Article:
The Hall was bombed during the Second World War. Fortunately its exterior survived but much of the interior was rebuilt in the 1950s. In later years, the Hall hosted concerts with performers from Bob Dylan to The Sex Pistols. The final public speech at the Free Trade Hall was delivered by the then Dalai Lama in 1996.

The Hall was put up for sale by the Council in 1997, and is now a hotel.

Peterloo Massacre Memorial Campaign www.peterloomassacre.org
Public transport
Metrolink St Peter's Square Stop
Altrincham – Piccadilly
Altrincham - Bury
East Didsbury - Rochdale
Eccles – Ashton-Under-Lyne
Time to the next peace trail station
0 minutes

St. Mary’s Church

„To be free is not merely to cast off one’s chains, but to live in a way that respects and enhances the freedom of others.“
– Nelson Mandela

St Mary’s Church marks the site of the first purpose-built Roman Catholic Church in England since the Reformation. It is locally better known as ‚The Hidden Gem‘.

St Mary’s Church has been a peaceful sanctuary and a place of tolerance since the original church was built here in 1794. The present building dates from 1848.

‚The Hidden Gem‘ is a good example of religious tolerance in the city. Before the Catholic Emancipation Act in 1829, most Catholics had to worship in secret. Roman Catholics were still not allowed to build their churches in prominent places. St Mary’s Church was built in a then deprived area between Deansgate and Albert Square.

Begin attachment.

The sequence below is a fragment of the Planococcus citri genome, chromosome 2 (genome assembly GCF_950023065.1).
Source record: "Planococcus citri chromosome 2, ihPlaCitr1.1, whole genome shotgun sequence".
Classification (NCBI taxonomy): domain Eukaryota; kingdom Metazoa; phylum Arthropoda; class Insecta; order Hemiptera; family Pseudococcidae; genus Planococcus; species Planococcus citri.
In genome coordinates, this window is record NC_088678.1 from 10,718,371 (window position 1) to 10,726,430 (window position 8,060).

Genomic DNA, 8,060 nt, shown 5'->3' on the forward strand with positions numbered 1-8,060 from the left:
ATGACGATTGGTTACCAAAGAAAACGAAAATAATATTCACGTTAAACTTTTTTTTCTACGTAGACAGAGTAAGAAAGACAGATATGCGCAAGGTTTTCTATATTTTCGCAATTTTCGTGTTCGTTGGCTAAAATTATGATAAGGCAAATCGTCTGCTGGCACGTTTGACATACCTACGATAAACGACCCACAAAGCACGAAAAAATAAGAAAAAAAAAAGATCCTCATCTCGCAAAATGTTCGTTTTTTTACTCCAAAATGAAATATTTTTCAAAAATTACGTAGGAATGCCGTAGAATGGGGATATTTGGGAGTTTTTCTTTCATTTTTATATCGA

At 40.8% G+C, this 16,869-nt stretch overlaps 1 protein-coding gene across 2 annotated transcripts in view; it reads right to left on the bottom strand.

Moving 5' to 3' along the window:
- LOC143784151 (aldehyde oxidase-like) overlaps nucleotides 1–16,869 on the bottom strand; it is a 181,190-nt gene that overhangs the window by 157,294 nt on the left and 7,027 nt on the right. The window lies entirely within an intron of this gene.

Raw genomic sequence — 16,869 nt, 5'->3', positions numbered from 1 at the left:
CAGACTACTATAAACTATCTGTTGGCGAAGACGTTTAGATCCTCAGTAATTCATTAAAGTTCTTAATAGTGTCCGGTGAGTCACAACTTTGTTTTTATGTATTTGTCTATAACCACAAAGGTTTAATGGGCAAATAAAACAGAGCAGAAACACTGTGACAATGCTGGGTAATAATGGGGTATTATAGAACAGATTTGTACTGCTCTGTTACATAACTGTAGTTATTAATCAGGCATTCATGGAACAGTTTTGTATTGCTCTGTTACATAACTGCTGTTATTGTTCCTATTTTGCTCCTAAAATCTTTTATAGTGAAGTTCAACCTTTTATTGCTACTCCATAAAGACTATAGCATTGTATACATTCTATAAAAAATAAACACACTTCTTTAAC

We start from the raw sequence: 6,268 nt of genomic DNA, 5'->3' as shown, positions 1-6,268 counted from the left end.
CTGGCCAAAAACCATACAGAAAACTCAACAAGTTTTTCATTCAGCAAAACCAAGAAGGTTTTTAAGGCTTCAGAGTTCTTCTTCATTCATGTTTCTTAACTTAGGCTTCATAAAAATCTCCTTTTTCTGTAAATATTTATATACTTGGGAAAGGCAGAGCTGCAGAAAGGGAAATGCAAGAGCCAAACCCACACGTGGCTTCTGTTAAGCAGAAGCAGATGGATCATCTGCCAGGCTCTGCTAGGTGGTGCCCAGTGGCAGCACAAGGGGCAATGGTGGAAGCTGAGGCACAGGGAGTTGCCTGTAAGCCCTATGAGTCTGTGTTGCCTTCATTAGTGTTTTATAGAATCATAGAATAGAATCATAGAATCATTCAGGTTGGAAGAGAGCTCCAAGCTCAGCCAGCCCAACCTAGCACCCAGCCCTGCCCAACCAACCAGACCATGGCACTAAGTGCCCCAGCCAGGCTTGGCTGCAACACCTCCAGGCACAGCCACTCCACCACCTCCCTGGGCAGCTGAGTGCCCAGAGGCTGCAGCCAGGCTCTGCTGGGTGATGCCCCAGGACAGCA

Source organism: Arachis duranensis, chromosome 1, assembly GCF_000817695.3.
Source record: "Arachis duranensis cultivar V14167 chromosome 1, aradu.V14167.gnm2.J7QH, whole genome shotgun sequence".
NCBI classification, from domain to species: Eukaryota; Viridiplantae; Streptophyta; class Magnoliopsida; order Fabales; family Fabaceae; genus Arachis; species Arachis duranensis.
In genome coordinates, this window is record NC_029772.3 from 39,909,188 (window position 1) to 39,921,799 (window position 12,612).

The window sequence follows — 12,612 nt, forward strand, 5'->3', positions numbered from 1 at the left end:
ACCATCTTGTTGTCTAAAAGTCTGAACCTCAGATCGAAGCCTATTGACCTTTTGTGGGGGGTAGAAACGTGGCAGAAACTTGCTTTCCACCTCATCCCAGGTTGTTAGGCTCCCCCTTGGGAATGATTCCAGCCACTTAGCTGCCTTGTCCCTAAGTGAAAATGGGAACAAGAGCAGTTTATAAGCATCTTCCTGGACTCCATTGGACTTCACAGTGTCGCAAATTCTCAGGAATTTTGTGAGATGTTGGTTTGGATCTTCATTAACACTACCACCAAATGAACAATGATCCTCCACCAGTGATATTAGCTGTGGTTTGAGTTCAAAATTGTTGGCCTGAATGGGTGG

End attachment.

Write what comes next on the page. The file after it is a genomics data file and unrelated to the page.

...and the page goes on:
The church is referred to as ‚The Hidden Gem‘ because of its unexpected beauty, with marble sculptures and striking stained glass and paintings. Its parish priest describes the ‚wonderful amazement and a feeling of utter peace‘ felt by people who visit. It offers a peaceful place for reflection for visitors of any, or no, religious faith.

Manchester has a long history of sheltering those who experience religious persecution, a city where a variety of cultures and faiths co-exist, often working together for the benefit of the wider community. Within less than 10 miles of this spot, you can find Manchester’s Buddhist Centre; Mosque and Islamic Centre; Synagogue; Hindu Temple; Sikh Temple and Catholic cathedral.  Many of these institutions work together on interfaith projects across the region.